The studies included in our meta-analysis had a wide range of baseline vitamin D concentrations (29-93 nmol/L). Despite a significant increase in vitamin D status being reported in all the included studies, the change in magnitude of muscle strength and muscle power outcomes did not entirely correspond to the increase in concentration. Close et al.  reported a significant increase in muscle strength and vertical jump height after vitamin D supplementation. Wyon et al.  and Fairbairn et al.  also found a significant increase in some of the muscle strength measurements. Other included studies did not observe a significant change in muscle function after vitamin D intervention, although vitamin D concentration was up to 114 nmol/L, and the average change of vitamin D concentration was 32 nmol/L. Some randomized trial in elderly found that although high doses of vitamin D were effective in reaching the threshold of 75 nmol/L of 25(OH)D concentration, it may have deleterious effects on muscle function and the risk of falls [58-60]. It’s also worth noting that supplementation with high doses of vitamin D to subjects without vitamin D deficiency may have no effects [17, 30] or negative effects . Thus, the biochemical safety of vitamin D supplementation for the athletes also need to be considered. And it raised a question as to whether an optimal vitamin D concentration for muscle function existed, especially for athletes. Furthermore, even if it exists, what should it be based on?
The lowest 25(OH)D levels of athletes are typically observed in the winter and early spring . To ensure vitamin D sufficiency in mid-winter, Galan et al.  suggested that a serum 25-hydroxyvitamin D concentration of 122.7 nmol/L was required in early autumn to avoid levels falling below 75 nmol/L among professional football players.
The choice of an indoor or outdoor training environment also influences sun exposure and thus ultimately affects vitamin D synthesis. Emerging evidence has indicated that athletes who train outdoors have higher vitamin D levels compared to those who train indoor or avoid peak daylight hours, regardless of latitude or season [64,65]. Our meta-analysis suggests that vitamin D supplementation may be more effective for athletes who perform indoor training. Moreover, as athletes in weightrestricting sports may be more prone to vitamin D deficiency than others , we suggested that their vitamin D status be tested regularly. Altogether, vitamin D deficiency in athletes, especially in athletes training indoors, should be treated with vitamin D supplementation appropriately, in order to achieve an adequate vitamin D concentration. However, it is not recommended that athletes take large amounts of vitamin D for the purpose of improving sports performance or training effect, due to insufficient evidence in this regard.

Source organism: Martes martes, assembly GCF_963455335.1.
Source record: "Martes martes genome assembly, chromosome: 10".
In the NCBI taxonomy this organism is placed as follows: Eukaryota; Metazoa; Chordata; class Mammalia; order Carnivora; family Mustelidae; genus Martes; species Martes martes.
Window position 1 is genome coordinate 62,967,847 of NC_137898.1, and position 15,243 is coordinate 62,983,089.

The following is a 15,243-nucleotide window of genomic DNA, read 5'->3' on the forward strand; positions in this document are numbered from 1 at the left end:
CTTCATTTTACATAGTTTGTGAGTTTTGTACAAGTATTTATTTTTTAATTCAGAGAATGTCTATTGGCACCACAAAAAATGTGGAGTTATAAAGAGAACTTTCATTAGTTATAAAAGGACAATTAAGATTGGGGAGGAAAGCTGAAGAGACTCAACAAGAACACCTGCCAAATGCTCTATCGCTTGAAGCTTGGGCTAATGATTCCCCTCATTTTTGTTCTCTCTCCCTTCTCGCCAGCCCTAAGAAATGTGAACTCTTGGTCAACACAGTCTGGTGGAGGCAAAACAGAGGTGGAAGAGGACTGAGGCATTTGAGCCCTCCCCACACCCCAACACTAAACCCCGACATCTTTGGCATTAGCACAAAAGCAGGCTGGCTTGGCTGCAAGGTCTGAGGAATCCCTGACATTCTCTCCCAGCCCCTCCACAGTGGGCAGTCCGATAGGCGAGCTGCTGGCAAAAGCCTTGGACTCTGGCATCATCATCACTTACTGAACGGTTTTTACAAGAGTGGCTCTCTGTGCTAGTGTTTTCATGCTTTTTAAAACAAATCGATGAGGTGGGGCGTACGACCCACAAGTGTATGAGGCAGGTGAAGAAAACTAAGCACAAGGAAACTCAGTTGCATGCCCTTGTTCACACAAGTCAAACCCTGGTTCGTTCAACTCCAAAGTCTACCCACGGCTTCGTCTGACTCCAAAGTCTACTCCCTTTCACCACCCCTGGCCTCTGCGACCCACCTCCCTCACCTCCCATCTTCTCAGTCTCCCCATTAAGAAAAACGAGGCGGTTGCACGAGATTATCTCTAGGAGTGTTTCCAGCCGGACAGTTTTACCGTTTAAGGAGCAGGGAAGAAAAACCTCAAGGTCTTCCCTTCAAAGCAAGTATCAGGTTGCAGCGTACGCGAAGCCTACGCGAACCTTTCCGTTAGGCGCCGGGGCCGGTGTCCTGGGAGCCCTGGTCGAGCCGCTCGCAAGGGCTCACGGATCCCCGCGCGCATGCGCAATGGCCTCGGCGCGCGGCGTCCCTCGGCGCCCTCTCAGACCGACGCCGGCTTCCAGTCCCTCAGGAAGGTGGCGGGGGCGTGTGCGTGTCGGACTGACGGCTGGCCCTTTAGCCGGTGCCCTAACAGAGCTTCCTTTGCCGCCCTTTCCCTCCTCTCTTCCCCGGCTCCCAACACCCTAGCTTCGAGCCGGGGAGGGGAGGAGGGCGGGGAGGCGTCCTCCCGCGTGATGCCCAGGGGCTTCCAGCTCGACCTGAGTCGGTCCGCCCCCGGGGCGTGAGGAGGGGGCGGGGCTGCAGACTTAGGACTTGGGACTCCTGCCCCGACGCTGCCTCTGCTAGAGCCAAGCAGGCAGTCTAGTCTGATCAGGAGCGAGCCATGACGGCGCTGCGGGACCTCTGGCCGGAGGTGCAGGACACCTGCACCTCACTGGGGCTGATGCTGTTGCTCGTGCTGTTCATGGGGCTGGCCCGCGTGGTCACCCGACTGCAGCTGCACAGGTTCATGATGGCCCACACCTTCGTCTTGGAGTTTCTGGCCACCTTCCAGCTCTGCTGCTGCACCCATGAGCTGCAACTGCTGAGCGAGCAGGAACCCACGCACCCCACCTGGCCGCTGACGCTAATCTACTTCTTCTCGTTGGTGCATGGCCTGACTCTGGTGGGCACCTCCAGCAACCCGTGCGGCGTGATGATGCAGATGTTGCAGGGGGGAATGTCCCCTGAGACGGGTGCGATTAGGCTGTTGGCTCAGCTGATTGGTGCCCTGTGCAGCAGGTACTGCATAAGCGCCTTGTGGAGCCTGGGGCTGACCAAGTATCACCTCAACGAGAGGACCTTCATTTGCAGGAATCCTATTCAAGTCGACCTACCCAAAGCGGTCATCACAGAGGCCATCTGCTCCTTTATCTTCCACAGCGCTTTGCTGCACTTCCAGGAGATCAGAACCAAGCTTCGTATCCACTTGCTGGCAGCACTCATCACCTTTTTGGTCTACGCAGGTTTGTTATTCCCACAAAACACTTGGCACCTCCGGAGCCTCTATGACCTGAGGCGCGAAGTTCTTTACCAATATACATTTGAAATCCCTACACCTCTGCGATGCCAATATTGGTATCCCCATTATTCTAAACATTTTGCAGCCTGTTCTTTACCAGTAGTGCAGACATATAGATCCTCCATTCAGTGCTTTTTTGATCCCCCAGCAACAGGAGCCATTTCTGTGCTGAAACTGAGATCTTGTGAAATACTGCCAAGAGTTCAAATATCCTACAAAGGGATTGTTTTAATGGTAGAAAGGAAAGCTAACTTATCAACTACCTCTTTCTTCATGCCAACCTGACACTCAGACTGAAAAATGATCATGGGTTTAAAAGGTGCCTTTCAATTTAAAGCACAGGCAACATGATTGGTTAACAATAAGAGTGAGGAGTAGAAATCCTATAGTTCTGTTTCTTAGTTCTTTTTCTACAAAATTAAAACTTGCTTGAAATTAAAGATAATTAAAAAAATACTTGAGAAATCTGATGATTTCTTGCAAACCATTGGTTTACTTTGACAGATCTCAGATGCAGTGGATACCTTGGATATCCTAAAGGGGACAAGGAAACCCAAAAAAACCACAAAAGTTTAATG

No significant effect of vitamin D supplementation on muscle power was found, which may indicate that muscle strength and power have different responses to vitamin D supplementation in athletes. Muscle power, for example vertical jump, mainly utilizes fast-twitch fibers (type II), while muscle strength may utilize both type I and type II or type II muscle . Muscle power has been shown to decrease more rapidly than strength in elderly individuals with sarcopenia . Another study on elderly subjects  suggested a type II fiber-focused response to vitamin D3 supplementation. Some studies have shown that vitamin D deficiency results in proximal muscle weakness with a reduction in type II muscle fiber [35,66]. While the data on younger athletes with better muscle function are still limited, it is not possible to determine whether the different responses of muscle strength and power in athletes is related to muscle fiber type.
Furthermore, since many athletic events are either defined by or heavily dependent on muscle power, muscle power impacts athletic performance (e.g. sprinting, jumping). Some of the included studies also measured athletic performance. Close et al.  found significant improvement in 10 m sprint and vertical jump in the vitamin D supplementation group, whereas the placebo group showed no change. By contrast, other studies showed that increasing serum 25(OH)D had no significant effect on sprint performance [17, 30,33]. Thus, while vitamin D supplementation may improve muscle strength, the lack of improvement in power suggests that there may not be any direct benefit to athletic performance.
This report is the first meta-analysis to quantitatively assess the effects of vitamin D supplementation on muscle strength and power in highly trained athletes in RCTs. Sensitivity analysis revealed that our results were stable. However, this study also has some limitations. First, the variety of training programs and sports of included athletes may be a limitation. However, all studies reported the subjects performing specified training plans. Second, the possibility that potentially relevant studies may have been missed due to the limitation of our search to English-language publications in our study cannot be excluded.
This meta-analysis demonstrated that, while it showed no improvement in muscle power, vitamin D supplementation had a significant effect on lower limb muscle strength, especially in athletes who train indoors. These findings suggest that achieving vitamin D-sufficient status through supplementation of vitamin D is necessary for maintaining greater muscle strength, and there may be a discrepancy between upper and lower limb muscle strength in response to vitamin D supplementation among athletes, especially those who train indoors.